Monthly Archives: June 2018

The Weekly Text, June 28, 2018

Today is June 28, 2018. Today is the anniversary of the Stonewall Riots, nearly 50 years ago. We’ve made real progress in this country in respecting the rights of the LGBTQ community, which is not to say we don’t have more progress to make on civil rights for this and all communities. (By the way, the Stonewall Inn is still right there on Sheridan Square in the West Village. Stop in for a drink some time–it’s a very friendly place whatever your sexual orientation happens to be.) Today is the birthday of an American national treasure, the incomparable Mel Brooks. Born Melvyn Kaminsky right here in New York City, he is ninety years old today.

This week’s Text is a complete lesson plan on the using the interrogative pronoun. I start this lesson with this homophone worksheet on the contraction you’re and the possessive pronoun your. If for some reason (and there are often plenty of reasons for this) the lesson goes into a second day, I like to keep nearby this Cultural Literacy worksheet on plagiarism, which I use with other lessons as well (I find one cannot emphasize the issue of plagiarism enough). The center of this lesson this scaffolded worksheet on using the interrogative pronoun. Finally, here is the teacher’s copy of the worksheet.

If you find typos in these documents, I would appreciate a notification. And, as always, if you find this material useful in your practice, I would be grateful to hear what you think of it. I seek your peer review.

Cornice (n)

“Any ornamental molding that completes the part to which it is attached. A cornice is a common architectural member on facades, but applies to a molding at the junction of a wall and ceiling as well. In classical architecture, it is the crowning molding of an entablature.”

Excerpted from: Diamond, David G. The Bulfinch Pocket Dictionary of Art Terms. Boston: Little Brown, 1992.

Reify (v) and Reification (noun)

Over the years, and with several readings of Grant Wiggins and Jay McTighe’s Understanding by Design and related books, I have finally managed to din into my own head the importance of teaching students conceptual knowledge that transfers within a domain, and even across domains. I’ve come to think that teachers, whatever their subject and grade level, are in the business of reifying.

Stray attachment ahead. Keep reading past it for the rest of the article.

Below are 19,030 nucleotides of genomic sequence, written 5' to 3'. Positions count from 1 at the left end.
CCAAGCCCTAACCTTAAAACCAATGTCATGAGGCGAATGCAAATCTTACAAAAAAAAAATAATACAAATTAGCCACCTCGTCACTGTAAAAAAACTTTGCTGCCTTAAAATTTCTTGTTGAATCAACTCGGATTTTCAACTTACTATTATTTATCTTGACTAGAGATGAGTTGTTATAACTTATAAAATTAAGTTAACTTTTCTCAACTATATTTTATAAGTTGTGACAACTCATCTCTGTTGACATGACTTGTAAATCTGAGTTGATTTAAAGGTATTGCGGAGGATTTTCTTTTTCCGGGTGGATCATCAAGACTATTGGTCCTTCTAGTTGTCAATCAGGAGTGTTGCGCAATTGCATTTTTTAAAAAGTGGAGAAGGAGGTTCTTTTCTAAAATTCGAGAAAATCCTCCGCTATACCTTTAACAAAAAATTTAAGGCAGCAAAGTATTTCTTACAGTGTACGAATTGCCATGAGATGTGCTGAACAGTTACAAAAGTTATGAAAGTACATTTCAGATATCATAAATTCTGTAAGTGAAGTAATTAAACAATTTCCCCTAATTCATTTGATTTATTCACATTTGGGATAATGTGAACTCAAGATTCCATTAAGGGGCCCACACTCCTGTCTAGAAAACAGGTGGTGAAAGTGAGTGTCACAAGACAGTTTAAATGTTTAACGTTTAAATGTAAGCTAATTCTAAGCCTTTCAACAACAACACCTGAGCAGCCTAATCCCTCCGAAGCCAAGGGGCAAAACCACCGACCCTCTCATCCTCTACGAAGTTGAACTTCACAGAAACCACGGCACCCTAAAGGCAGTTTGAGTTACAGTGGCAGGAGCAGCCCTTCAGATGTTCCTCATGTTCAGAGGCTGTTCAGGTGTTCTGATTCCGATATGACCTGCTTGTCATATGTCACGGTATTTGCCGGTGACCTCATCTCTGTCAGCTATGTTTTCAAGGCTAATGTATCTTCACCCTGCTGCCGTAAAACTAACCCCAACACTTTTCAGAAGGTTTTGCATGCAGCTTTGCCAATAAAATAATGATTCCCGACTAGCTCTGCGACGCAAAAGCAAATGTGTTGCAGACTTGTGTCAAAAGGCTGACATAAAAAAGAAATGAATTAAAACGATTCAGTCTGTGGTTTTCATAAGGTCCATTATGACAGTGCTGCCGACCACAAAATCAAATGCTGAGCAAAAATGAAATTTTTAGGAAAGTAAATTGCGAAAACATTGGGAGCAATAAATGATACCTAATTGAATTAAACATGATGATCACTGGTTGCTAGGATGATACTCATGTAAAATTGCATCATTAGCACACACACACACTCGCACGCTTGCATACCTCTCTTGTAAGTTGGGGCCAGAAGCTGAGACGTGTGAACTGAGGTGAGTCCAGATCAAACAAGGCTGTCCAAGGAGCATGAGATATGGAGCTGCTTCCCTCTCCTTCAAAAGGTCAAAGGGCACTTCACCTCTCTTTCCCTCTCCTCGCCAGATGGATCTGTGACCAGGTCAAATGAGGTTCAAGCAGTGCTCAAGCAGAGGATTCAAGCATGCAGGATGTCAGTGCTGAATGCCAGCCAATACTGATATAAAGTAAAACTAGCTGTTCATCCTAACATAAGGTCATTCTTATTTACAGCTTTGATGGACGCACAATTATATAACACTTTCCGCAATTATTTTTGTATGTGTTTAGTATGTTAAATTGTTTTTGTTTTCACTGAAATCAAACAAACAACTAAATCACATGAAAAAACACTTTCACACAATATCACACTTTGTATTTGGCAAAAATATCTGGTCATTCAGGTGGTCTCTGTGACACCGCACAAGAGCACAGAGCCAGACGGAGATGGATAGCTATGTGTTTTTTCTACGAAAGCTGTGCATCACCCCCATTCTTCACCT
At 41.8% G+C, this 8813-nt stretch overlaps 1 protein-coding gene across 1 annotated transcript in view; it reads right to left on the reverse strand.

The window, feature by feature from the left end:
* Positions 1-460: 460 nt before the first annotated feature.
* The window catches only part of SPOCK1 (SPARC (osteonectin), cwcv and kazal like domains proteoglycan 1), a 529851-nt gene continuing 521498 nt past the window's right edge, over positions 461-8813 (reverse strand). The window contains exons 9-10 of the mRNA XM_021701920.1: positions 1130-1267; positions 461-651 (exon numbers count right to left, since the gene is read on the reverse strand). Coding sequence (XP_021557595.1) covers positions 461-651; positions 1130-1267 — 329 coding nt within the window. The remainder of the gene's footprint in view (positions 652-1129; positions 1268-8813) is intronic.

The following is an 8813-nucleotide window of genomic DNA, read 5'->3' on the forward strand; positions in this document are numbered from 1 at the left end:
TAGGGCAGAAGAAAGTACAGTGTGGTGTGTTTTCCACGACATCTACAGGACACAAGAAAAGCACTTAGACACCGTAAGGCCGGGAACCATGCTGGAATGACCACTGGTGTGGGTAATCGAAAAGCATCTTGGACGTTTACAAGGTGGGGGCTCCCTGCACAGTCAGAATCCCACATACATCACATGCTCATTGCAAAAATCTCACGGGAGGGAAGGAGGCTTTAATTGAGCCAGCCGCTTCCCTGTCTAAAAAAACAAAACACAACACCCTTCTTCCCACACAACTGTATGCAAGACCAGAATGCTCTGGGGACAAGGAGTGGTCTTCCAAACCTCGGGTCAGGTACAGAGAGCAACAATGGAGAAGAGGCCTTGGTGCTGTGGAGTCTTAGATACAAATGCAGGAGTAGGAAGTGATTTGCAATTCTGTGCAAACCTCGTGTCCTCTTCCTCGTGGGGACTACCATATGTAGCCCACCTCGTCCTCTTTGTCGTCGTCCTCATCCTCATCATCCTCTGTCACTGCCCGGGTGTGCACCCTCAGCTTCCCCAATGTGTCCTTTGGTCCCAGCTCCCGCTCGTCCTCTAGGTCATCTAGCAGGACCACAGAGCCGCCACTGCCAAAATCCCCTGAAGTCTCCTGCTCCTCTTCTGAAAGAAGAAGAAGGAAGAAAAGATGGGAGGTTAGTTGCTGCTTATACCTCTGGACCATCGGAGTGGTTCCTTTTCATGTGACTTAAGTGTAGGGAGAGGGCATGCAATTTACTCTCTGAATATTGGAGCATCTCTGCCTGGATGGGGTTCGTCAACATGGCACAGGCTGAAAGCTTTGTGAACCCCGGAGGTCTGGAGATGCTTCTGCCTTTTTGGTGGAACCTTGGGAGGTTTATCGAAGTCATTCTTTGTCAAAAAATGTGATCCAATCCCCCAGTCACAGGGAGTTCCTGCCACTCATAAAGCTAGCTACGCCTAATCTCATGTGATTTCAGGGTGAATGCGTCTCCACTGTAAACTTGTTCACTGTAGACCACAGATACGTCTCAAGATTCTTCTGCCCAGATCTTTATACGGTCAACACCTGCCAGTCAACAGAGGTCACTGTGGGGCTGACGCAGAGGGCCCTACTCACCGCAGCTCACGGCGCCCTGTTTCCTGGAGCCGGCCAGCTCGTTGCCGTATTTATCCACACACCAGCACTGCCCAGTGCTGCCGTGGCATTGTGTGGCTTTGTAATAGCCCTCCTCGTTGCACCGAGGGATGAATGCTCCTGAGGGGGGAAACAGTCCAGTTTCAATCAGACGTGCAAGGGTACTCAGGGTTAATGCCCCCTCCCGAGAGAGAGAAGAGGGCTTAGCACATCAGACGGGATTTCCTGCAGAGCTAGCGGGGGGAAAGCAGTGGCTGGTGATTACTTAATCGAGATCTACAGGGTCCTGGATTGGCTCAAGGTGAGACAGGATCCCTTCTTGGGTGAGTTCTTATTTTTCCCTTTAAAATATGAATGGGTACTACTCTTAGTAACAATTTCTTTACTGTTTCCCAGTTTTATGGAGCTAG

Here are two context clues worksheets on the verb reify and the noun reification. They are words, I am increasingly convinced, that students should learn as soon as it is developmentally appropriate. If nothing else, these words will help students understand that there are two basic cognitive categories, the abstract and the concrete. These two words may well help instantiate the difference between concrete and abstract nouns, something I find students with low level of literacy struggle to distinguish–and something that definitely gets in the way of learning on a broader scale.

If you find typos in these documents, I would appreciate a notification. And, as always, if you find this material useful in your practice, I would be grateful to hear what you think of it. I seek your peer review.

An Artist of the Floating World

“A novel (1986) by the Japanese-born British novelist Kazuo Ishiguro (b. 1954), about a Japanese artist looking back on his life after the Second World War.

‘The floating world’ is a Japanese euphemism for the entertainment districts of Japanese cities, scenes from which were depicted in the genre titled Ukiyo-e (‘pictures of the floating world’), a type of painting particularly popular during the Tokugawa period (1603-1867) in Japan. Subjects included courtesans, actors, scenes from plays and erotica. A well-known work of fiction from the period is Ukiyo Monogatari (c. 1661; ‘tales of the floating world’) by the Samurai turned novelist Asai Ryoi.”

Excerpted from: Crofton, Ian, ed. Brewer’s Curious Titles. London: Cassell, 2002.

Cultural Literacy: Cosmology

Here is a Cultural Literacy worksheet on the word and concept of cosmology. I’ve used this with lesson on the Scientific Revolution and the Enlightenment.

If you find typos in this document, I would appreciate a notification. And, as always, if you find this material useful in your practice, I would be grateful to hear what you think of it. I seek your peer review.

Rotten Rejections: The Mysterious Affair at Styles

[This refers to the 1920 novel by Agatha Christie]

“It is very interesting and has several good points, but it not quite suitable for our list.”

Excerpted from: Bernard, Andre, and Bill Henderson, eds. Pushcart’s Complete Rotten Reviews and Rejections. Wainscott, NY: Pushcart Press, 1998.

Extricate (v)

Here is a context clues worksheet on the verb extricate, which is definitely a word students ought to know by high school.

If you find typos in this document, I would appreciate a notification. And, as always, if you find this material useful in your practice, I would be grateful to hear what you think of it. I seek your peer review.